Being made of meat, Meat Boy has a tendency to slide all over creation, and sailing through the air with momentum working with you can make his tender little body unwieldy to control with any degree of accuracy. Naturally, accuracy is precisely what you’ll need in many of the game’s innumerable challenges, and the game quickly throws you into the gauntlet with plenty of levels designed to test your skill and timing against the aforementioned saw blades and needles, levels with few correctly placed platforms that can only be accessed using Meat Boy’s dash jump. Basically, if you’ve played any hardcore game ever, you probably know what’s going to be in store here. Meat Boy’s levels are also short, which may be the only bone Team Meat throws at you. Some levels can even be beaten in less than five seconds, though doing so requires a lot of skill, precise timing, and a little luck. In order to compensate, though, Team Meat has crammed a lot of levels into the game, and believe me, they start hard and only get harder.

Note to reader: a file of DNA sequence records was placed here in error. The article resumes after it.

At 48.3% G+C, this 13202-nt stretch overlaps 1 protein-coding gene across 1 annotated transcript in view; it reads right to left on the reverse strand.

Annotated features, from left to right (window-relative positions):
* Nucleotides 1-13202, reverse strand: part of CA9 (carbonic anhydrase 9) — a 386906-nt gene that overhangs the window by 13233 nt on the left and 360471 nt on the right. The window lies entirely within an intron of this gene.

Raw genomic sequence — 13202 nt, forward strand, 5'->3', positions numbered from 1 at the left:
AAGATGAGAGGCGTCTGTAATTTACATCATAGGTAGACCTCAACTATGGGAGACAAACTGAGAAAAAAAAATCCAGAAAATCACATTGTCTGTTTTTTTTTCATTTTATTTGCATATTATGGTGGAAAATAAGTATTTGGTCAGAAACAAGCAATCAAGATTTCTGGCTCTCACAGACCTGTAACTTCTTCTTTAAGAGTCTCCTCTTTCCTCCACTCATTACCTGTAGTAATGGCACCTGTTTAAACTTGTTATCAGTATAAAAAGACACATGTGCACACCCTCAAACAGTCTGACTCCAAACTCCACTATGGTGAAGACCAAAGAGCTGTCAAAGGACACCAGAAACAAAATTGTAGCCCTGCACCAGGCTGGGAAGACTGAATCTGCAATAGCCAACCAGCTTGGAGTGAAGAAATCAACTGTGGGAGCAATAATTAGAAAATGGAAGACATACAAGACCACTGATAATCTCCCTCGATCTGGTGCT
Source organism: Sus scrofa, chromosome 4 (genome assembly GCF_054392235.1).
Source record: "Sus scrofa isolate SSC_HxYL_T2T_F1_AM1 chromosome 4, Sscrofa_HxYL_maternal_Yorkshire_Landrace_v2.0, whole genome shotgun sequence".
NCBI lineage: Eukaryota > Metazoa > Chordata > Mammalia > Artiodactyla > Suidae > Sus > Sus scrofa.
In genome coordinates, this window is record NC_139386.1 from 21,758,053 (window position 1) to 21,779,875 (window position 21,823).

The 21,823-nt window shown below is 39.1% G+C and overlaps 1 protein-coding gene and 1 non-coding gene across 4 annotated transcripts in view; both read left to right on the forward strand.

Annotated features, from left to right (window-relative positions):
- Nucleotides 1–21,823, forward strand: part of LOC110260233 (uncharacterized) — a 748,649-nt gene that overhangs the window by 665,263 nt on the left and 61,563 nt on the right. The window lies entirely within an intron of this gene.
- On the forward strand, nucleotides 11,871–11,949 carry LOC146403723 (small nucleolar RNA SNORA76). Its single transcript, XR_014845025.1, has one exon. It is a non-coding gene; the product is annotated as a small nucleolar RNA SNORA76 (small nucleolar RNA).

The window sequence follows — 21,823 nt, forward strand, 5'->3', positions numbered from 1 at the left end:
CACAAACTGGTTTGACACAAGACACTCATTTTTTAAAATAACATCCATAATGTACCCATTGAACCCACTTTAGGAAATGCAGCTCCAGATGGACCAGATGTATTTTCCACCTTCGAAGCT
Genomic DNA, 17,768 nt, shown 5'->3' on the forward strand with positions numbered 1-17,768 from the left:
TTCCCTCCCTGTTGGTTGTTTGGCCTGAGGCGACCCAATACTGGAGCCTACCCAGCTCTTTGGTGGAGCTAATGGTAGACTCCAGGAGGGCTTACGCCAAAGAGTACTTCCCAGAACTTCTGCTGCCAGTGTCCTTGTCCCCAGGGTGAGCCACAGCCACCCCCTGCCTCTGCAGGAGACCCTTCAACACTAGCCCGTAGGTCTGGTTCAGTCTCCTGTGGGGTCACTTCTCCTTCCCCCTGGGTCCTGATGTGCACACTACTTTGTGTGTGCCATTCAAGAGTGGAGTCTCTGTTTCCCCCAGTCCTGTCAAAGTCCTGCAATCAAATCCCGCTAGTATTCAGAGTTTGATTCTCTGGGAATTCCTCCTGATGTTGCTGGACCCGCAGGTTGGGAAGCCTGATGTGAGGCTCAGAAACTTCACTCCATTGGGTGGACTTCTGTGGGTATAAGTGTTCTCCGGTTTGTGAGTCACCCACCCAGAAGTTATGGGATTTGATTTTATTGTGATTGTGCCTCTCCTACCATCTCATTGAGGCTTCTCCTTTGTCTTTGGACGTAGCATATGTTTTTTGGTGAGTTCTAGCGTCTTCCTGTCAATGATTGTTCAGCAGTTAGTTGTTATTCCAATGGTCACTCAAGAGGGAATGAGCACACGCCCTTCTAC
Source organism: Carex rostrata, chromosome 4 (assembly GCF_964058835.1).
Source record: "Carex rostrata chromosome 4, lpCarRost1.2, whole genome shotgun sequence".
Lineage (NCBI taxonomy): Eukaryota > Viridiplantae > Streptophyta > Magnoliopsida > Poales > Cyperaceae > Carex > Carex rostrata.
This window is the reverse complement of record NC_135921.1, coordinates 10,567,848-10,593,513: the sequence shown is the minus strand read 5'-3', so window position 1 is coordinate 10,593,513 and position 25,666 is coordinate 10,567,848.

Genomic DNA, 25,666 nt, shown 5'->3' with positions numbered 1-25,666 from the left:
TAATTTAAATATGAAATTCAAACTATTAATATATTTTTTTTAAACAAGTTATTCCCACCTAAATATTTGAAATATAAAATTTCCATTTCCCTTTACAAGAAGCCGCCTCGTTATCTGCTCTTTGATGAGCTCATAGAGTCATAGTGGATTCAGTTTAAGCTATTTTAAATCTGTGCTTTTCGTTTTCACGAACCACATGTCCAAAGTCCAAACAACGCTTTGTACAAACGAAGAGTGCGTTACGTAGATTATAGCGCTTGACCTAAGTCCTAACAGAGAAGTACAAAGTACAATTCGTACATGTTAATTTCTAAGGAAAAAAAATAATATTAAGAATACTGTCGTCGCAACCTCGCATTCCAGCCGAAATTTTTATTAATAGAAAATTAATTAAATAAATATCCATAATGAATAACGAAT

An example of a level I played involved wall jumping from side to side up the left side of a three-sided platform made of keys, with the key that unlocks the area where Bandage Girl is being held on the right side. As soon as you grab the key on the right, the entire platform rapidly disappears, so you have to outrun it back to the opposite side of the level or face death. Another level had Bandage Girl trapped in a locked area at the bottom left of the screen whose key is being held high above in another locked cage. After making your way to the right side of the screen, no easy task given there’s no floor and only a couple of air streams keeping you from exploding in a sea of needles, you have to grab the key, use Meat Boy’s dashing jump to fly up to the other key, grab it, make your way safely back down to Bandage Girl, and rescue her. Not an easy task by any stretch of the imagination. Needless to say, you will die a lot. As if that wasn’t challenge enough, Team Meat also has included a “dark world” that takes the already-challenging normal levels and makes them extra sadistic. Best of all may be the game’s warp zones, though, which are a retro-styled bonus for skilled players that can get to them before they close, giving different graphical interpretations of Meat Boy in homages to Game Boy, Turbo-Grafx 16, and other systems. These are practically worth the price of admission alone, but certain levels even unlock additional characters with different abilities, such as the Bit.Trip series Commander Video, Braid’s Tim, or The Behemoth’s eponymous Alien Hominid. It may grind you up and spit out the pieces, but Super Meat Boy has the potential to be one of the coolest self-reflexive indie games ever. Needless to say, if you’re not a skilled or patient player, you may want to pass on this one. But for hardcore fans, Meat Boy is shaping up to be a godsend when it hits late October.